06:08 PM ET 03/30/98
By Paul Majendie
LONDON (Reuters) - The prices of Titanic memorabilia are rising as fast as the mighty liner sank.
``Interest has been huge. It should all sell and sell well,'' Sotheby's specialist Catherine Southon said of the latest auction being staged in London Wednesday.
Titanic souvenir sales have been fueled by the runaway success of the Oscar-winning epic that has become the world's most popular film.
From New York to London, fans are desperate to capture a little bit of history from the liner that hit an iceberg on its maiden voyage in 1912. It sank within three hours, killing 1,523 passengers and crew.
Among the most poignant items up for sale at the Sotheby's auction are 28 telegrams sent from survivors picked up by the rescue ship Carpathia.
``It is very heart-rending to read through them,'' Southon said of the messages expected to sell for a total of 20,000 pounds ($33,500).
``Don't be alarmed,'' read one.
``Keep praying for us,'' said another.
Sotheby's is also auctioning a third class ticket for the Titanic stamped with the word ``Transfer.'' It belonged to a woman who switched at the last moment to the RMS Celtic because she wanted to leave a day later.
Photographs of Titanic survivors and the playing cards of a gambler who survived are also in the auction.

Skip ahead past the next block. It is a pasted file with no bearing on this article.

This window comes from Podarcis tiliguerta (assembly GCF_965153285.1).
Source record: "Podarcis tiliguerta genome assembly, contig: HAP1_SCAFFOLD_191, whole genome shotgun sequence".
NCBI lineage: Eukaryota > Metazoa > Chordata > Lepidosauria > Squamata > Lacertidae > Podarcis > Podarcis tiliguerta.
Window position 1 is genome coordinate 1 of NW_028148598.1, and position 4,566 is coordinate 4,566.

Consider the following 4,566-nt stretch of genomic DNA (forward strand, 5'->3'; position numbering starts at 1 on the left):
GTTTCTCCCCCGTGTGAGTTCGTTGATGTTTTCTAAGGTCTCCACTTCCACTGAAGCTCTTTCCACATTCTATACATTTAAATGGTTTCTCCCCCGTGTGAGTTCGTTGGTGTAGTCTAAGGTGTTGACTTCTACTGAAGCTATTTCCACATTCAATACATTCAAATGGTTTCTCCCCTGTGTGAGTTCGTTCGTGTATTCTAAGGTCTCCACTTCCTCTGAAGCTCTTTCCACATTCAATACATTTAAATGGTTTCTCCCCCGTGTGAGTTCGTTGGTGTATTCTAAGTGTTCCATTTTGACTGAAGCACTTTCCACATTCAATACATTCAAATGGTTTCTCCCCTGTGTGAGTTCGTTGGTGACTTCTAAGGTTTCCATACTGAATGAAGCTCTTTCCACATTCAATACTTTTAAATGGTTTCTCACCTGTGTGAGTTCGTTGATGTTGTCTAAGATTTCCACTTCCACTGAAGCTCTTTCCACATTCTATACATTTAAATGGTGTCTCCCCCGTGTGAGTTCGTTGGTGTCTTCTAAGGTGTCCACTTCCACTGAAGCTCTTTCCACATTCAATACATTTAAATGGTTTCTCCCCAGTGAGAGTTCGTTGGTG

English musician James Barker took haunting images of the first woman survivor brought aboard the Carpathia as well as the iceberg that sunk ``the ship of dreams.''
French pioneer aviator Pierre Marechal was playing bridge in the ship's Cafe Parisien on the evening disaster struck. He tucked the cards in his jacket, took to the lifeboats and survived.
Last month, a volume of dramatic distress signals from the doomed ocean liner sold for $123,500 in New York. It included the eerie message: ``We have struck an iceberg.''
Prices at the Christie's sale far exceeded the auctioneer's expectations.
The British Titanic Society, which produces a quarterly magazine, reports that membership has soared.
``We have had 500 new members since the film came out from all around the world from Australia to South Africa. It has gone crazy. There really is a great upsurge,'' Society spokesman Brian Ticehurst said.
Copies of the magazine were quickly sold out. Members clamor for copies of the passenger list.
Life jackets and dinner plates used as props in the film have also become best-sellers, going for up to $1,400 each in New York, he said.
Unlike the marine explorers at the start of the film, Ticehurst has no desire to plunge to the murky depths of the Atlantic and see for himself.
``No, I don't want to go down. I'm far too much of a coward,'' he said. ``I am quite happy researching the crew and passengers. That's my forte.''
($ - 0.595 British Pounds)